Resources Organisations

The Informed Parent

PO Box 870


Middlesex HA3 7UW

Tel: (0181) 861 1022


Contact: Faith Easy

This organisation has researched the medical literature about SV40 in order to 'promote awareness of vaccination issues to preserve the freedom of an informed choice'.


1 Gawsworth Road


nr Warrington

Cheshire WA3 3RF

Tel: (01942) 713 565

Fax: (01942) 201 323


Contact: Jackie Fletcher

A support group for individuals who have been vaccine damaged.


National Vaccine Information Center

Suite 206, 512 W Maple Avenue


Virginia 22180




Contact: Barbara Loe Fisher

An American organisation that raises funds for research into SV40 and sells an information pack on this issue.


Asbestos-Related Disease Association

80 Raymeer Drive


Nottingham NG5 5FS

Tel: (0115) 927 5108

: (0115) 903 7791 (24-hour helpline)

Self-help group for all with an asbestos-related health problem, formed to help the victims and their families in every way possible.

BACUP: British Association of Cancer United Patients, Their Families and Friends

3 Bath Place

Rivington Street

London EC2A 3JR

Tel: (0171) 696 9003

For general enquiries about cancer, not for information on SV40.

Further reading

If you want to investigate the medical literature on the subject of SV40, the following are the main papers, in chronological order:

Eddy, B, Morris et al., Virology 3, 1957, p. 380 (accepted for publication 3 December 1956).

Sweet, B H and Hilleman, M R, 'The vacuolating virus SV40', Proceedings of the Society of Experimental Biological Medicine 105, 1960, pp. 420&endash;7. This reports that, from 1958, SV40 viruses had been 'repeatedly encountered'.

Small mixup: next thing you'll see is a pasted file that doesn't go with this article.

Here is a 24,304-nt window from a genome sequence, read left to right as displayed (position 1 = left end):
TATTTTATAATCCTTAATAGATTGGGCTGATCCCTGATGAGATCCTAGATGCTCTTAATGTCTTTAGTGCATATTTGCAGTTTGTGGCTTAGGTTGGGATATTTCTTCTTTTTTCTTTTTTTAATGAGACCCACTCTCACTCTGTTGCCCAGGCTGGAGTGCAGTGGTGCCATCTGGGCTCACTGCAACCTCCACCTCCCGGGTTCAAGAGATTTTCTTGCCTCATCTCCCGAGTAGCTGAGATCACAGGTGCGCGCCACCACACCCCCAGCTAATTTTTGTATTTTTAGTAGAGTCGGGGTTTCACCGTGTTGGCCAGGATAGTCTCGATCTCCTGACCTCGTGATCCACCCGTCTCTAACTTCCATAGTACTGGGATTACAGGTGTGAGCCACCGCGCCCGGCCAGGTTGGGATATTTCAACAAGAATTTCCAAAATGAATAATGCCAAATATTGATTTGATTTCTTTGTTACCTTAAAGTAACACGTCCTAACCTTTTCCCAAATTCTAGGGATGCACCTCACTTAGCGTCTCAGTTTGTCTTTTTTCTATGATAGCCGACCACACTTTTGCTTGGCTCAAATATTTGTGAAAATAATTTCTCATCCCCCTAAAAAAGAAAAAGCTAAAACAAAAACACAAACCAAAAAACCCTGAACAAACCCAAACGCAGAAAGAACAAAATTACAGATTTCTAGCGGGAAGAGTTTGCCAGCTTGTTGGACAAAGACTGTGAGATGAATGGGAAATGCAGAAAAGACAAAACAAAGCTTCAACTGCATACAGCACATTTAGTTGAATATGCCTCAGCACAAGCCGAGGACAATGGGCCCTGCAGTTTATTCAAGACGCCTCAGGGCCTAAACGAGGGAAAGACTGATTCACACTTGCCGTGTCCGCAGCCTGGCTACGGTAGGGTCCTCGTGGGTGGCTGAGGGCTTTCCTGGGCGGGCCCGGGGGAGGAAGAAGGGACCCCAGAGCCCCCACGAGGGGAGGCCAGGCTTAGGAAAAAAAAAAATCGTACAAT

Goffe, Alan, Hale, James and Gardner, P S, Letter, Lancet, 18 March 1961.

Eddy, B, Morris, Borman, G S, Grubbs, G E et al., 'Identification of the oncogenic substance in Rhesus monkey kidney cultures as SV40', Virology 17, 1962, pp. 65&endash;75.

Shein, H M and Enders, J F (of the Harvard Medical School), 'Transformation induced by Simian Virus 40 in human renal cell cultures', Proceedings of the National Academy of Science (US) 48, 1962, pp. 495&endash;500.

Weiner, L, Herndon, R and Narayan, O, 'Isolation of virus related to SV40 from patients with progressive multifocal leukoencephalopathy', New England Journal of Medicine 286, 1972, pp. 385&endash;90.

Martin, W J, Ahmed, K N, Zeng, L C, Olsen, J-C, Seward, J G and Seehrai, J S, 'African green monkey origin of the atypical cytopathic "stealth virus" isolated from a patient with chronic fatigue syndrome', Clinical Diagnosis of Virology 4, 1995, pp. 93&endash;103.

Lednicky, J A et al., 'Natural simian virus strains are present in human choroid plexus and ependymomo tumors', Virology 212, 1995, pp. 710&endash;17.

Carbone, M et al., 'SV40 large T antigen and p53 in human pleural mesothelioma', Journal of Cellular Biochemistry 19A (supplement), p. 321.

Ray, F Andrew, 'Simian Virus 40 large T antigen induces chromosome damage that precedes and coincides with complete neoplastic transformation', Oncogene, 1996, pp. 15&endash;24.

Carbone, M et al., 'SV40-like sequences in human bone tumors', Oncogene 13, 1996, pp. 521&endash;35.

Pepper, Jasani, Navabi, Wynford-Thomas and Gibbs, 'Simian virus 40 large T antigen primar specific DNA amplification in human pleural mesothelioma tissue', Thorax, November 1996.


Published in 1997 by

Channel 4 Television

124 Horseferry Road

London SW1P 2TX


Produced by Broadcasting Support Services to accompany Dispatches: Contaminated Polio Vaccine (an Investigative Media Productions/Hindi Picture film for Channel 4), first shown on Channel 4 in December 1997

Writer: Janine Roberts

Editor: Paula Snyder

Editorial consultant: Nancy Duin




Distributed by Broadcasting Support Services